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Planning for Potential Student Loan Forgiveness

Last week President Biden delivered on his long-awaited campaign promise of broad-based student loan forgiveness just one week before the latest payment pause was set to expire. Let’s take a look at what the announcement consisted of, and what it could mean for you.

The Basics

As widely anticipated, President Biden’s plan is set to cancel $10,000 worth of student debt for each individual federal borrower, with an additional $10,000 being cancelled for those borrowers who were recipients of Federal Pell Grants, a form of need-based aid awarded to undergraduate students who display exceptional financial need. This forgiveness is limited to individual borrowers earning less than $125,000 per year ($250,000 for married filing jointly).

In addition, the latest iteration of pandemic driven payment pauses has been extended through the end of 2022, with no payments due or interest accruing for the rest of the year.  

Included in the announcement, aside from the forgiveness component, was a proposal that revises the structure of existing income-driven repayment plans. This proposal would cap monthly payments at 5% of discretionary income, down from the common 10% threshold in most plans today. Along with the payment cap, the amount of income that is considered discretionary would also be reduced.

A drop in the bucket?

I know what you’re thinking – we all know someone who has amassed far more than $10,000 in student loans – will this even move the needle for the majority of borrowers?

  1. As of July 29th, 2022, the average federal student loan debt balance was $37,667 per borrower.
  2. Of the 43 million borrowers, 32% owe less than $10,000 in federal debt and would essentially have their slate wiped clean. According to a 2019 study conducted by The Institute for College Access and Success, over 52% of borrowers who default owe less than $10,000 on their federal undergraduate debt.
  3. 74% of borrowers owe $40,000 or less, with the balance owing $40,000+

How and when will the forgiveness be applied?

For borrowers that are currently enrolled in an income-driven repayment plan, the Department of Education already has your income on file, and the payment will likely be directly applied. For all other Federal borrowers, it has been confirmed that a simple application will need to be filed with the Department of Education in order to receive the forgiveness.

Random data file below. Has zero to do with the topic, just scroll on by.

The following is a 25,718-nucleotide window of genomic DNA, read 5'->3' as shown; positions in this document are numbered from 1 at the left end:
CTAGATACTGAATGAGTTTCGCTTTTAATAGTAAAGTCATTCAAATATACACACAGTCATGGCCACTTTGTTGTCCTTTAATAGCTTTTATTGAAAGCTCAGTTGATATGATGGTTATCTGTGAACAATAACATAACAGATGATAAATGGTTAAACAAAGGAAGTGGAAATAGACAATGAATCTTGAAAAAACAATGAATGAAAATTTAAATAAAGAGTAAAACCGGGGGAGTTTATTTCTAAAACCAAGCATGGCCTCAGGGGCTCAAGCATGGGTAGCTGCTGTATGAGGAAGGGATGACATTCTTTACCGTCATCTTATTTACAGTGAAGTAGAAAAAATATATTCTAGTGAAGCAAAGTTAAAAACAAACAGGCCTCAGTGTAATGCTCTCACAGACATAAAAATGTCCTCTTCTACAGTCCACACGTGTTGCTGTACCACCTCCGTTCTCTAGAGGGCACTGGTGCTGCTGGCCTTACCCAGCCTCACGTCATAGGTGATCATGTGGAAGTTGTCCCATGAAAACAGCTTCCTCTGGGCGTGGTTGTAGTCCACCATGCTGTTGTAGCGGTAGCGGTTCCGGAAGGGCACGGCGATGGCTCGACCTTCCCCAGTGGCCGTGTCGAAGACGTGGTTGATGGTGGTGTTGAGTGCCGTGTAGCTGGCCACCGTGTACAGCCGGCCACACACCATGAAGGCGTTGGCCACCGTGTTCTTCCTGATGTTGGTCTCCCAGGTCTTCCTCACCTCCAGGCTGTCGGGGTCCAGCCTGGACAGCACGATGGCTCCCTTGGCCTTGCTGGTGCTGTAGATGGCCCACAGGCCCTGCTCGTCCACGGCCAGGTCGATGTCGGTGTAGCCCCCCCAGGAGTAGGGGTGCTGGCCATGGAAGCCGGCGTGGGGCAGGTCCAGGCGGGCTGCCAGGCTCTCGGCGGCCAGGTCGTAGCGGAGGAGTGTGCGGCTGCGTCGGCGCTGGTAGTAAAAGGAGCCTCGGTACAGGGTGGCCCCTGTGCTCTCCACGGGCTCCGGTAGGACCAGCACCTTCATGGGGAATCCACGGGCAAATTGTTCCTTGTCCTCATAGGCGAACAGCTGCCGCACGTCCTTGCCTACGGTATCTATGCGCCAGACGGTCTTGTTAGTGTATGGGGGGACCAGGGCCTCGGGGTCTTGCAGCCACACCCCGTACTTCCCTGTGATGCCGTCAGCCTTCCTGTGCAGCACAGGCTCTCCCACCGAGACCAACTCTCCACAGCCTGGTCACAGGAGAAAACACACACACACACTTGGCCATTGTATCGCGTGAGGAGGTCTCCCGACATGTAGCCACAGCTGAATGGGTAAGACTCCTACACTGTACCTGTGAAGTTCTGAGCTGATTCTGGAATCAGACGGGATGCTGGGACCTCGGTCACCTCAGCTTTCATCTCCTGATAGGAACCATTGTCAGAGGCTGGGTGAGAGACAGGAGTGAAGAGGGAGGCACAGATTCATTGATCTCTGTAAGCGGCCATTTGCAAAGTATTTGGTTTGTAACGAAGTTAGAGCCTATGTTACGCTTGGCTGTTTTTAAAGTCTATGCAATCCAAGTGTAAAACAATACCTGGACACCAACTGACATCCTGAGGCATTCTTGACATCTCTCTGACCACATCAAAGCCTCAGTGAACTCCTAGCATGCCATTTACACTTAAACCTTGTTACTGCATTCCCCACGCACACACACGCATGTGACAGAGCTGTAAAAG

Planning and Eligibility

Although we know there is an income cap attached to the forgiveness, it has yet to be confirmed whether this cap will be based on the prior year’s income or 2022 income. In the event that 2022 income is used, consider these planning tools as we approach year end if you are close to the cap:

  1. Defer Income – This can be done in several ways, from maxing out your employer-sponsored retirement plan contributions, contributing to an IRA, deferring exercising options, to business owners accelerating deductions to lower taxable income. Consult your wealth advisor and tax professional to explore potential opportunities.
  2. Filing Status – Let’s say I am part of a two-income household in which my spouse is the clear breadwinner, and if filing single, I would be under the income cap for forgiveness based on my income. If the payment cap is based on 2022 income, there is a potential filing separately could allow me to take advantage of the forgiveness that I otherwise would not be able to if filing jointly.  

Refund on Pandemic Payments

Courtesy of the federal student loan repayment pause that began back in March of 2020, borrowers have not been required to make loan payments towards their outstanding balance, nor have they accrued additional interest on their debt.

Let’s imagine someone who is part of the 32% of borrowers that owed less than $10,000 and despite the pause had been diligently making payments toward their principal balance. And now, their $10,000 balance in March 2020 is currently $4,000. A specific clause on the Federal Student Aid website states that “You can get a refund for any payment (including auto-debits) you make during the payment pause. Contact your loan servicer to request that your payment be refunded.”

So, after a few phone calls with their service provider, the $6,000 in payments during the pause should be now refunded to them in cash, bringing their loan balance back to $10,000. After that, assuming they are under the $125,000 per year income cap, they can apply for forgiveness and have the entire $10,000 balance forgiven while simultaneously receiving the $6,000 in payments back. If you find yourself in this unique situation, contact your loan servicer today.

While every situation differs, it’s important to stay connected and weigh all options when it comes to planning around student-loan forgiveness. Reach out to your Wealth Advisor today to continue the conversation.

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